Ellen Rowe Quartet

Wishing Well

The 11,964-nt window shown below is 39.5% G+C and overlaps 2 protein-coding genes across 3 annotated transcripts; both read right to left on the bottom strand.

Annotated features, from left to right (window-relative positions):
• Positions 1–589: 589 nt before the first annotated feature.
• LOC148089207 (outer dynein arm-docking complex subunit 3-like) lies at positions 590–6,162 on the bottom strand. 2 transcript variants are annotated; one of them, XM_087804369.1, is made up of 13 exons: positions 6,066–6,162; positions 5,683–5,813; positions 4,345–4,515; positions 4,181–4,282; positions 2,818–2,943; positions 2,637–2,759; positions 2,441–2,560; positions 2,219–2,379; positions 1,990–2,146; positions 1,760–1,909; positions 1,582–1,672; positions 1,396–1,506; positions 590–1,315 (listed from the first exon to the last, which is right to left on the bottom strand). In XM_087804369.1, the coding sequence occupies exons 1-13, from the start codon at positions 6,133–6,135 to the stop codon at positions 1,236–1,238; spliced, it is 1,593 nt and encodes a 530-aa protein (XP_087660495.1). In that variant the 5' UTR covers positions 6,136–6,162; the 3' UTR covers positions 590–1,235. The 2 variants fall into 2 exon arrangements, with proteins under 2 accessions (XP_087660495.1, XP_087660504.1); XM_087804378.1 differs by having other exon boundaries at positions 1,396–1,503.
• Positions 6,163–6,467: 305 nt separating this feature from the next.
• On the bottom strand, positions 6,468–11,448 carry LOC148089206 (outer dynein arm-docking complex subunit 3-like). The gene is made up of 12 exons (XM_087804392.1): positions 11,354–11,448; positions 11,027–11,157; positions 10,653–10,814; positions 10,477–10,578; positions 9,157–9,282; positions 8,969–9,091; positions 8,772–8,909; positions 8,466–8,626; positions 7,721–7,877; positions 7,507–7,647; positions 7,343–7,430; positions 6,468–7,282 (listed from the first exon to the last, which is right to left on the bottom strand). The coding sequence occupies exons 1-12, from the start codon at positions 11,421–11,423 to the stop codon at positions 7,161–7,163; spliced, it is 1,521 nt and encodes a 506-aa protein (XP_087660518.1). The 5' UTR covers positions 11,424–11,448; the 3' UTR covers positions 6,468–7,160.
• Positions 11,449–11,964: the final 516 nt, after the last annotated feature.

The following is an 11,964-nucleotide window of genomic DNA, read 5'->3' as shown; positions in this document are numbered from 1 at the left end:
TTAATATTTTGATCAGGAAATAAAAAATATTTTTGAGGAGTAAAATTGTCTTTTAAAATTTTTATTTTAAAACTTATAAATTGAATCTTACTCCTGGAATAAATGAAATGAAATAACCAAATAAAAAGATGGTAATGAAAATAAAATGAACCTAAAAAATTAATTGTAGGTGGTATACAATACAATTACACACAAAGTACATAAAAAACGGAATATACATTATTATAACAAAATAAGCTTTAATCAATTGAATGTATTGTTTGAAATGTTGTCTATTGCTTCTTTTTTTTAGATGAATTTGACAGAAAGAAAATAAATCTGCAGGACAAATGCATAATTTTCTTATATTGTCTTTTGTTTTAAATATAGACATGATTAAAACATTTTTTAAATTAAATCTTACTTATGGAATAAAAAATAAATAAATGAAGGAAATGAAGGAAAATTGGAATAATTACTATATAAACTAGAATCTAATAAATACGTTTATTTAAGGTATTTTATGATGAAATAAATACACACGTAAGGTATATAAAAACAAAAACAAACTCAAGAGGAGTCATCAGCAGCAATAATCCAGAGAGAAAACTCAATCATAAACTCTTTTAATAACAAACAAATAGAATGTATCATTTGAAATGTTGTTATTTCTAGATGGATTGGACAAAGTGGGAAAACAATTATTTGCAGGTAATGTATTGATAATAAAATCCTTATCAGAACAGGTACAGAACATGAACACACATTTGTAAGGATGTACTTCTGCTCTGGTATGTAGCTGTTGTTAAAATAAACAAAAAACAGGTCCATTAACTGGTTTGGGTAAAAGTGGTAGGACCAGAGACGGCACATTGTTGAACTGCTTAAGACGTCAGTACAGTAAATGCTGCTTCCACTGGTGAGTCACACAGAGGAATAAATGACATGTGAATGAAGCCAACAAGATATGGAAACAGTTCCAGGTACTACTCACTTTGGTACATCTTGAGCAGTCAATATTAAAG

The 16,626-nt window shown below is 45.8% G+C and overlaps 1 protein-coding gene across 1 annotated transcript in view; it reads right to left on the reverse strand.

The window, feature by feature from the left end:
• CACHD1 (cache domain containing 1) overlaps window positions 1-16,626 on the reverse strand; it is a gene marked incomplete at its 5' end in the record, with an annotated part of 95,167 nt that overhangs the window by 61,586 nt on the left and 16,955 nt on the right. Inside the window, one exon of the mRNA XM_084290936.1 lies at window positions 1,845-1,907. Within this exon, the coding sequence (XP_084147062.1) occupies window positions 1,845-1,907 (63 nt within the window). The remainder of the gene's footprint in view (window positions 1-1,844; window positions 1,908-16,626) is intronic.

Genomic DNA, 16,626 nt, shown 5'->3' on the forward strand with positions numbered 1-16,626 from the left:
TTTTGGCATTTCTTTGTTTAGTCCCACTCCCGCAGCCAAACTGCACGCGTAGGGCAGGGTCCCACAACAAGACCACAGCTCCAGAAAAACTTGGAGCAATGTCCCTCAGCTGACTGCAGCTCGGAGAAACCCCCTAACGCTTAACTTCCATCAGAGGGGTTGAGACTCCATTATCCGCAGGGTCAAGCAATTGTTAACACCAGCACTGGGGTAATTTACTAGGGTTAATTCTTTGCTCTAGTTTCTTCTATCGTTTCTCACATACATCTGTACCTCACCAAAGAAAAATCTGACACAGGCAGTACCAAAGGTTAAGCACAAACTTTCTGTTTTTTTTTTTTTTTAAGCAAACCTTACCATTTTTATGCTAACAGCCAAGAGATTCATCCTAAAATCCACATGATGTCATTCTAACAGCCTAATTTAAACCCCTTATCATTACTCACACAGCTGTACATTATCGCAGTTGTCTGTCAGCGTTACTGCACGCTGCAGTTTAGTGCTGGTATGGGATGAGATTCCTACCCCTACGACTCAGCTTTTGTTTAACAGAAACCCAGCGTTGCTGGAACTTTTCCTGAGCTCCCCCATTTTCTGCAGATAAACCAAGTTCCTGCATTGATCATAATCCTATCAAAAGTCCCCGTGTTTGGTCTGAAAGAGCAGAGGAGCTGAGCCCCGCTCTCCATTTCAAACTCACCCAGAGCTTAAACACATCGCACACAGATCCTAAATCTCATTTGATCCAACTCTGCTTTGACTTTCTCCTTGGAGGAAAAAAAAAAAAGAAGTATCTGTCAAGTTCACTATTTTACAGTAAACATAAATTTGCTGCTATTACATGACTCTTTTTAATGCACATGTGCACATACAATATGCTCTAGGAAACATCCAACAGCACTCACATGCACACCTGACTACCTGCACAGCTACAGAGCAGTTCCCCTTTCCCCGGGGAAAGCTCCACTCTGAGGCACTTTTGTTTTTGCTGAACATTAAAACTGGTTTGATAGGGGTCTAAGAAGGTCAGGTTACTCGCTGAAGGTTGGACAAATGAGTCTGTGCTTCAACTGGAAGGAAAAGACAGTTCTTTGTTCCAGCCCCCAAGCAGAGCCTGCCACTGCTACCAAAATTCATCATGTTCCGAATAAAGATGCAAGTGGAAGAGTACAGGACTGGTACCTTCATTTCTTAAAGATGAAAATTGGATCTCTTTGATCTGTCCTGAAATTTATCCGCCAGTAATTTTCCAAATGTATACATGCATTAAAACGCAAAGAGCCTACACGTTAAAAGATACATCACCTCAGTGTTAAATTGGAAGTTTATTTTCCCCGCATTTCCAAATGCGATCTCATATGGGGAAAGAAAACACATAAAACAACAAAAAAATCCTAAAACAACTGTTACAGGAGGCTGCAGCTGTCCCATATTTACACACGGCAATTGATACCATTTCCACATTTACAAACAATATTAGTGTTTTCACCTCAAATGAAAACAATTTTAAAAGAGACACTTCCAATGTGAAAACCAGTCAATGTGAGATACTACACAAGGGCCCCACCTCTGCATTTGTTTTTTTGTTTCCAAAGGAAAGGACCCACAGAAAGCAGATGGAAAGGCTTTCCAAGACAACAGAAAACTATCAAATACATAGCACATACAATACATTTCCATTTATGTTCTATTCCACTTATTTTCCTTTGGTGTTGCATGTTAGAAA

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While Ellen Rowe's brand of modern jazz comes from delicately woven and colorful fabric, there's no lack of guile, inventiveness, or substance in it as well. This effort has Rowe playing piano with her worthy constituents from Ann Arbor, Michigan, where she is head of jazz studies at U-M. The world-class rhythm team of drummer Peter Siers and bassist Kurt Krahnke join Rowe, as does saxophonist Andrew Bishop, who can play anything in-between traditional or progressive dialects. Rowe's compositions are steeped in the hard bop tradition brought into contemporary terms, melodic, easy on the ears, and consistently enjoyable. She loves a play on words as the titles indicate, but also enjoys combining the evergreens "Seven Steps to Heaven" and "Yardbird Suite," cleverly offering up snippets of their melodies with Bishop on soprano and fill-ins for Siers during "Seven Steps to My Yard." "Sanity Clause" is also a smart set of funky starts and stops, a heavier tune atypical of Rowe. Spirit songs, ballads, a tribute to her colleague the late Donald Walden, and her brother, Tim, who also passed away, are included, while Ingrid Jensen plays fl├╝gelhorn on two tracks, and former Walden/Rowe student Andy Haefner makes a cameo appearance. The pianist herself is growing with knowledge and confidence in finding her personal voice, quite noticeable in the off-minor treatment of "Alone Together," and in the way she works with Bishop on "Lewisburg Bluesy-Oo," reflecting both Duke Ellington and someone like Junior Mance. This is a fine record from start to finish, easily enjoyable upon repeat listenings, and comes recommended to anyone who enjoys straight-ahead mainstream jazz.

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